Summary of “How to Spot a Perfect Fake: The World’s Top Art Forgery Detective”

The authenticity of four, in particular, including the Cranach, has been contested; the art historian Bendor Grosvenor said they may turn out to be “The best old master fakes the world has ever seen.” Ruffini, who remains the subject of a French police investigation, has denied presenting these paintings as old masters at all.
Prof David Ekserdjian, one of the few art historians who doubted that the painting was a Parmigianino, said he just didn’t feel the prickle of recognition that scholars claim as their gift: the intimacy with an artist that they liken to our ability to spot a friend in a crowd.
Over the past two decades, Martin has also become the art world’s foremost forensic art detective.
On the sliding scale of attribution that art historians use – painted by; hand of; studio of; circle of; style of; copy of – each step takes the artist farther from the painting.
Wolfgang Beltracchi, a German artist who served three years in prison for forging paintings worth $45m, surveyed the chemical elements in his works by running them under X-ray fluorescence guns – the same handheld devices, resembling Star Trek phasers, that many art fairs now train upon their exhibits.
Georgina Adam, who wrote Dark Side of the Boom, a book about the art market’s excesses, told me that many forgers are sensibly choosing to falsify 20th-century painters, who used paints and canvases that can still be obtained, and whose abstractions are easier to imitate.
In 2013, investigators learned that the forgeries had been painted by a Chinese immigrant, who was by then 73 years old, in his garage in Queens, and placed with Knoedler by an art dealer who pleaded guilty.
The world of today, the world in which the forgery is being created, is likely to fix itself in some form within the painting – as radioactive dust, perhaps, or as cat hair, or a stray polypropylene fibre.

The orginal article.

Summary of “The Atavist Magazine”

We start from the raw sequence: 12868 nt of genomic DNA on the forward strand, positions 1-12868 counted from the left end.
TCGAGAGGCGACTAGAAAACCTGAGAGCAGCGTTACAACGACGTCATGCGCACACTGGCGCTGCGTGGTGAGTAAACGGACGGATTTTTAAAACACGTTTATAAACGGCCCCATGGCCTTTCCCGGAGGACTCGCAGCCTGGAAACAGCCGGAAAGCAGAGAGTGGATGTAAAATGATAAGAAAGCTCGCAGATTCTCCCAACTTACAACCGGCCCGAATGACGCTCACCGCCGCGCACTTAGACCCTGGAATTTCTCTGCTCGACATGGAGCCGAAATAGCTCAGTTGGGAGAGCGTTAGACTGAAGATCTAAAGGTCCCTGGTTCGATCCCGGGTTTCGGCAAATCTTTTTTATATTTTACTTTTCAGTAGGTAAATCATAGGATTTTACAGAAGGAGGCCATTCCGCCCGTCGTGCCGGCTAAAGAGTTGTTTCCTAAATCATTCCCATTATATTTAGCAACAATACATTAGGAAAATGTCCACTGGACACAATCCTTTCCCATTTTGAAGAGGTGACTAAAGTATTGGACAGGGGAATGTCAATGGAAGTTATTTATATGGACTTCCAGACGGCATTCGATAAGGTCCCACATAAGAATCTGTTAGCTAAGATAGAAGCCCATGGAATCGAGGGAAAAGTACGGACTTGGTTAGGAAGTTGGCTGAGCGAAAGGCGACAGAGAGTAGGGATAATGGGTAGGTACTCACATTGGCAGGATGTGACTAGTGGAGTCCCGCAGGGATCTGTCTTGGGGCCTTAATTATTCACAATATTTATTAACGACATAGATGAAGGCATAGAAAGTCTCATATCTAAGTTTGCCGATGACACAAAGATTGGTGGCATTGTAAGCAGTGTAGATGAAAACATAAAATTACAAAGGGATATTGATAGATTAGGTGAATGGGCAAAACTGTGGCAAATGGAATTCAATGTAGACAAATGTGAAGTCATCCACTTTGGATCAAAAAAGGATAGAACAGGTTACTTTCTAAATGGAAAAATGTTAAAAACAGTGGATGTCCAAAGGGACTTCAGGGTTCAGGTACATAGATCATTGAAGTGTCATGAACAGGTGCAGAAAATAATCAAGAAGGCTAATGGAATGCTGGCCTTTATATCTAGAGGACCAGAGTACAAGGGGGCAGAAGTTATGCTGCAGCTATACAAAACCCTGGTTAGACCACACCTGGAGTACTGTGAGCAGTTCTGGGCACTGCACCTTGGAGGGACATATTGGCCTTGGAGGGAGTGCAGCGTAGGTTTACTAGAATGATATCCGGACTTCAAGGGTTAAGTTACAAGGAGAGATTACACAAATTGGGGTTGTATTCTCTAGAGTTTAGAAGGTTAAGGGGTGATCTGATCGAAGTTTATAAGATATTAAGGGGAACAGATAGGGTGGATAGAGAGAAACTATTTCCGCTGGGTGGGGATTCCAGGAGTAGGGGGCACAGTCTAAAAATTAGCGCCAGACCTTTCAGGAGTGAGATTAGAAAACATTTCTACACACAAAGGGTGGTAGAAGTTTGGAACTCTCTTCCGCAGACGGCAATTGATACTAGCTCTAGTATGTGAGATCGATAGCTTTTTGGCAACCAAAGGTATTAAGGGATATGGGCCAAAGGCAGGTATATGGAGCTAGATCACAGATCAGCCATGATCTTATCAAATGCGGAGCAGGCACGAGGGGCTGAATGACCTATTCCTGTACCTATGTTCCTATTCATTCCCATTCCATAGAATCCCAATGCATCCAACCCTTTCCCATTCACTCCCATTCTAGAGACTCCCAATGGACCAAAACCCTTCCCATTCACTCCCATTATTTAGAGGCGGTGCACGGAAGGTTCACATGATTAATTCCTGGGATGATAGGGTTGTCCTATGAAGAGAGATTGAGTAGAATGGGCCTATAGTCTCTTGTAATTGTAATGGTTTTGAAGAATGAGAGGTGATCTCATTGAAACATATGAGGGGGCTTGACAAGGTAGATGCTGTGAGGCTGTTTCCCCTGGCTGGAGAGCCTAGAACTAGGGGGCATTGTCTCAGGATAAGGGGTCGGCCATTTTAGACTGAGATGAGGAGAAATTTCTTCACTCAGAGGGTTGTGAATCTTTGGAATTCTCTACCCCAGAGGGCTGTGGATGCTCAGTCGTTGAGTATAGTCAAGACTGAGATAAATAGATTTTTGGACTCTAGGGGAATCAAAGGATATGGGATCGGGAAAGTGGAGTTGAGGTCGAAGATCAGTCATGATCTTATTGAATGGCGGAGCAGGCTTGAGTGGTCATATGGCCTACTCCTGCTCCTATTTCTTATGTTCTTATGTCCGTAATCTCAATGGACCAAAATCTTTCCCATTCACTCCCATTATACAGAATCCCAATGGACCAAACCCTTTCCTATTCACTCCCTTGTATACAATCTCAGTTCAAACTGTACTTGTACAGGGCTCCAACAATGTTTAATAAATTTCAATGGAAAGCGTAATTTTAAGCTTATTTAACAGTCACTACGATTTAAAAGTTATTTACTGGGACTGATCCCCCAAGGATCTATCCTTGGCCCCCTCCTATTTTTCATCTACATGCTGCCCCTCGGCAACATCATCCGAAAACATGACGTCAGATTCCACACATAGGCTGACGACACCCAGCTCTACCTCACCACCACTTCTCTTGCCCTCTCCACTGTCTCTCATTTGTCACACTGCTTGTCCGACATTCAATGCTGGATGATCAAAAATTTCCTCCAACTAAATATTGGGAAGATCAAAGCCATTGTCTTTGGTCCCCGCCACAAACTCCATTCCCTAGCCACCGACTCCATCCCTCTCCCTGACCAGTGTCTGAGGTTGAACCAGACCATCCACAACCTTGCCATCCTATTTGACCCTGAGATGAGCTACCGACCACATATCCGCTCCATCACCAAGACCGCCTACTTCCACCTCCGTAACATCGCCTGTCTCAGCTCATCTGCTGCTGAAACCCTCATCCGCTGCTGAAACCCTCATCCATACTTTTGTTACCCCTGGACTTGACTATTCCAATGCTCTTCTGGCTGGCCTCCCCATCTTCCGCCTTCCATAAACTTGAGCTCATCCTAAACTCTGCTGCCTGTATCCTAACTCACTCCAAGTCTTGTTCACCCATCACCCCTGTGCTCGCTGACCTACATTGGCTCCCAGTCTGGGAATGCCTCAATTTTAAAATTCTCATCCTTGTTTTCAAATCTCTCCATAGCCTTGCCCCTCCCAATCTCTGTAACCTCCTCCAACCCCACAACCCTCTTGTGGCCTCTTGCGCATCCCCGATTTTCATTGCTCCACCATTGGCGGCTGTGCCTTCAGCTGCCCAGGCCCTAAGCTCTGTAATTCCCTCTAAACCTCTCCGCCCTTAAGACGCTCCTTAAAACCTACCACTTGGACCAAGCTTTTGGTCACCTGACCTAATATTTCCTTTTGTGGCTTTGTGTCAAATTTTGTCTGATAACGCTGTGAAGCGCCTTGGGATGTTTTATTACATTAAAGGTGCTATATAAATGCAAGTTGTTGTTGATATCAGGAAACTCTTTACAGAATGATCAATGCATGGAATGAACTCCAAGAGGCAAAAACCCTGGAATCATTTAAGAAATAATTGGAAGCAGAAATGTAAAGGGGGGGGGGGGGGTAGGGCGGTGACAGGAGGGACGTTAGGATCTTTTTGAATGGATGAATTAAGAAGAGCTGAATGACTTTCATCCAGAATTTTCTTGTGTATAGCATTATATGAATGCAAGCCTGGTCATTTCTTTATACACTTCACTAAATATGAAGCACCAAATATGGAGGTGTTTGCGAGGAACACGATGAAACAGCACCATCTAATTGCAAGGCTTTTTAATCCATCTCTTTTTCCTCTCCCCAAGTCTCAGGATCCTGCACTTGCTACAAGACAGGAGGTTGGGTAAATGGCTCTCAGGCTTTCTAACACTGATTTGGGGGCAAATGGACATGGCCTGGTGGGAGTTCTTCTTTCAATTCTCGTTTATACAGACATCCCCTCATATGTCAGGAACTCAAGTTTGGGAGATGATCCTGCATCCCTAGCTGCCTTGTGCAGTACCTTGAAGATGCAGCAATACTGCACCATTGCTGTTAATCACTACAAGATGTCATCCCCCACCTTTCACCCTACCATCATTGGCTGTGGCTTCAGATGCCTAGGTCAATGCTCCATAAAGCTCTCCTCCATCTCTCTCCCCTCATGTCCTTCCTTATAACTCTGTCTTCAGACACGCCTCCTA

Renée Smithuis, a Dutch dealer active at the same time as Jansen, told me, “Everyone knew that Jansen was forging.” Some people worked with him anyway-Smithuis said she did not-because he sold works at relatively low prices.
According to the Sunday Telegraph, the police in Orléans even displayed some of Jansen’s fakes at its headquarters, purportedly to jog the memories of people who might have done business with Jansen in the past.
The Algemeen Dagblad headlined its coverage of the trial, “French justice department has to let go of ‘the swindle of the century.'” The paper also referred to the result of the case against Jansen as a “Black day for justice in France.” Jansen’s lawyer mocked the court’s inability to pin charges on the couple.
Describing an “Ali Baba’s cave of art fakes,” the article reported that Jansen “Accepted responsibility for the works discovered in the raid.” The report continued, “After his arrest, Mr. Jansen displayed his talent to the investigating judge, reproducing several famous artists’ signatures.”
The resulting creative relationship was the reason Jansen forged a Picasso that wound up under a tree in Romania, duping Mira Feticu.
“We just have to agree on one thing: The work we are auctioning was made by Geert Jan Jansen but bears the signature of the original artist. In here it’s a Geert Jan Jansen, but the moment you leave the room, that changes. If you buy it and hang it up in your house, to the outside world it becomes genuine.” Degryse assured the audience that the auction was real, that bids were binding.